- The Washington Times - Friday, July 4, 2008

The economy lost another 62,000 jobs last month in a sign that weakness continues despite a spurt of strength in consumer spending spurred by tax rebates, a Labor Department report showed Thursday.

Businesses have shed a total of 438,000 jobs, mostly in manufacturing, construction, retail and temporary employment, since the job market peaked in December. The unemployment rate was steady last month at 5.5 percent after staging a breathtaking half-point jump in May.

The June job losses reflected deep slumps in housing, credit and autos, and a downshift in consumer spending this year that has been alleviated somewhat in recent weeks by the arrival of more than half of the $105 billion in tax rebates approved by Congress. A few bright spots remain in the job market, particularly health care, education, mining, restaurants and government work, according to the Labor report.

Wage gains have slowed steeply as job growth disappeared, inching ahead by 3.4 percent in the last year - not enough to keep up with an inflation rate running over 4 percent, driven by escalating oil prices.

“This weak labor market report is a reminder of the fundamental weakness of the U.S. economy,” said Harm Bandholz, economist with Unicredit Markets. While rebate-spurred consumer spending and export growth may have kept growth in the economy overall above zero in the first half of the year, they are cloaking a deep stall in the main of engines that drive the U.S. economy, he said.

Other reports out yesterday showed the vast service sector of the economy sank bank into contraction last month after wavering between growth and recession in previous months, while unemployment claims soared at the end of the month. Together with the jobs figures, the reports suggest an economy sliding on the edge of recession but not quite tipping into it.

The employment report is closely watched by analysts looking for signs that the economy is in recession. The substantial decline in jobs and inflation-adjusted wages since December suggests overall economic activity also may have peaked six months ago. But the National Bureau of Economic Research’s business-cycle dating committee, the panel that officially determines whether the U.S. is in recession, has not yet met to decide the issue.

About the only sign of hope in the jobs report yesterday was a smaller loss of 8,000 retail jobs than the 35,000 a month the sector has bled in previous months, probably reflecting the increased buying prompted by the rebate checks, said Stephen Stanley, economist at RBS Greenwich Capital.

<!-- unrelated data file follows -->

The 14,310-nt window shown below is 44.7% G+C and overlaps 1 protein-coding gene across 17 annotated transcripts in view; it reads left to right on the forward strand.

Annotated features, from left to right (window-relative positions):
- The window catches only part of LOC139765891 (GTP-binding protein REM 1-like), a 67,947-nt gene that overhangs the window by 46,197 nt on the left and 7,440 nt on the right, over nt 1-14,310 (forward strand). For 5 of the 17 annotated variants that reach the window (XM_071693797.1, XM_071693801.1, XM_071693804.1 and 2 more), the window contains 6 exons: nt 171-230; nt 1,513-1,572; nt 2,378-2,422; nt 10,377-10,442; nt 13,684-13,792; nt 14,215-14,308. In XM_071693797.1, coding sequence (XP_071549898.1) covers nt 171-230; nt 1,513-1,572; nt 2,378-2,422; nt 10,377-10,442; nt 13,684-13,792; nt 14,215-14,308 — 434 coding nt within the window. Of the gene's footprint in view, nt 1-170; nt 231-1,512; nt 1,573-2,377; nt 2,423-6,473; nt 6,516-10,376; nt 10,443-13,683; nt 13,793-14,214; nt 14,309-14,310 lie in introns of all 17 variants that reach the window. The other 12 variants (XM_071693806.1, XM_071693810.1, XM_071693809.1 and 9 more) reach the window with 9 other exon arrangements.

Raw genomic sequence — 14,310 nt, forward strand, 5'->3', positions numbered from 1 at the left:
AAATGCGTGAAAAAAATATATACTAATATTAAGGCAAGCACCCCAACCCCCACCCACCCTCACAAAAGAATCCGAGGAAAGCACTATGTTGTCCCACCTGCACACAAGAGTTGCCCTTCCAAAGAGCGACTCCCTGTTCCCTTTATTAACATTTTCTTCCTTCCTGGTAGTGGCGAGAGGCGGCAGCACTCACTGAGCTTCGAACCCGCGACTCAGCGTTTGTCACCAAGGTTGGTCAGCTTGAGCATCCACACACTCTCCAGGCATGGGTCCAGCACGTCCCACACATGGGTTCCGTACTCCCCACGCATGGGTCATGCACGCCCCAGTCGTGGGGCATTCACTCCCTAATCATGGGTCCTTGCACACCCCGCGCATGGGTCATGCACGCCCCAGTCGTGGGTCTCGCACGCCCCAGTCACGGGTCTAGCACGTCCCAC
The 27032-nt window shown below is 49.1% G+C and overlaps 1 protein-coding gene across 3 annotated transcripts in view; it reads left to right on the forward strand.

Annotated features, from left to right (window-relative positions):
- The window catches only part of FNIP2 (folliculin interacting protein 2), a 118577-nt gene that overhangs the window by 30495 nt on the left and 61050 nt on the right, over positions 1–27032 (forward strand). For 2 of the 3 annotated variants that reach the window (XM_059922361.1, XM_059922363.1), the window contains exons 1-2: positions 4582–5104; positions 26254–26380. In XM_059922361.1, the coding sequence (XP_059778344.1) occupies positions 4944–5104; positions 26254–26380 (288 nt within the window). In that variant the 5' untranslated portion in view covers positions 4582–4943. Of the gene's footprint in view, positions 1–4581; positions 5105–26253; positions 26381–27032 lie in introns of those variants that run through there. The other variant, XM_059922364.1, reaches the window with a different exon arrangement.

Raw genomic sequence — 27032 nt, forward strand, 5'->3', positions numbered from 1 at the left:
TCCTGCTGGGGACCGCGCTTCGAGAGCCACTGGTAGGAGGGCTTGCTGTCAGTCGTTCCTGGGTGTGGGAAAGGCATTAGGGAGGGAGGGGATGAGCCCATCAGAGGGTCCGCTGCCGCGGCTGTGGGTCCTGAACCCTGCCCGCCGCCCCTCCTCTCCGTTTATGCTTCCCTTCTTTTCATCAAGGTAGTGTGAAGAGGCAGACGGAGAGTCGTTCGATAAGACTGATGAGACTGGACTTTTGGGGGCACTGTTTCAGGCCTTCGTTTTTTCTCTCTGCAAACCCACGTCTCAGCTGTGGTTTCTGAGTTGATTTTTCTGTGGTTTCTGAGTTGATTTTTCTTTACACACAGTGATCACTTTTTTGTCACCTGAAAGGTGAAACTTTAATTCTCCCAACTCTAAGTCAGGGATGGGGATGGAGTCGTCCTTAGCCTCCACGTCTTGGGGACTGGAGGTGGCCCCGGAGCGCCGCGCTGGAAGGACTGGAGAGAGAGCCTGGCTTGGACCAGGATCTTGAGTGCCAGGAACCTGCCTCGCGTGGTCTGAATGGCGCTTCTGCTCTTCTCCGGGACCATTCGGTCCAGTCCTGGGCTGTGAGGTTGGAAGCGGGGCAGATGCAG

The steady loss of jobs in the first half of the year did not reflect spectacular layoffs so much as employers refraining from hiring new workers as they waited to sort out where the economy is headed in the wake of record high energy prices and record drops in house prices.

“The larger question is whether the labor market is poised to take a tumble going forward,” Mr. Stanley said, noting the sharp rise in jobless claims toward the end of June and a “flurry of high-profile layoff announcements.”

“We are not convinced that employment is on the brink of accelerating to the downside, but it certainly does not feel as if things are going to be improving any time soon, and the full impact of the spring spike in energy prices has probably not been felt yet,” he said.

Jacob Hay, spokesman for the Laborers´ International Union of North America, said the loss of another 43,000 construction jobs last month brings the total loss of building jobs to nearly a half million since last year. He called for another round of stimulus spending by Congress, this time focused on repairing decaying highways and bridges and putting construction workers back on the job.

Democratic leaders in Congress have discussed enacting a second package centered in infrastructure spending, but the White House does not support the plan.

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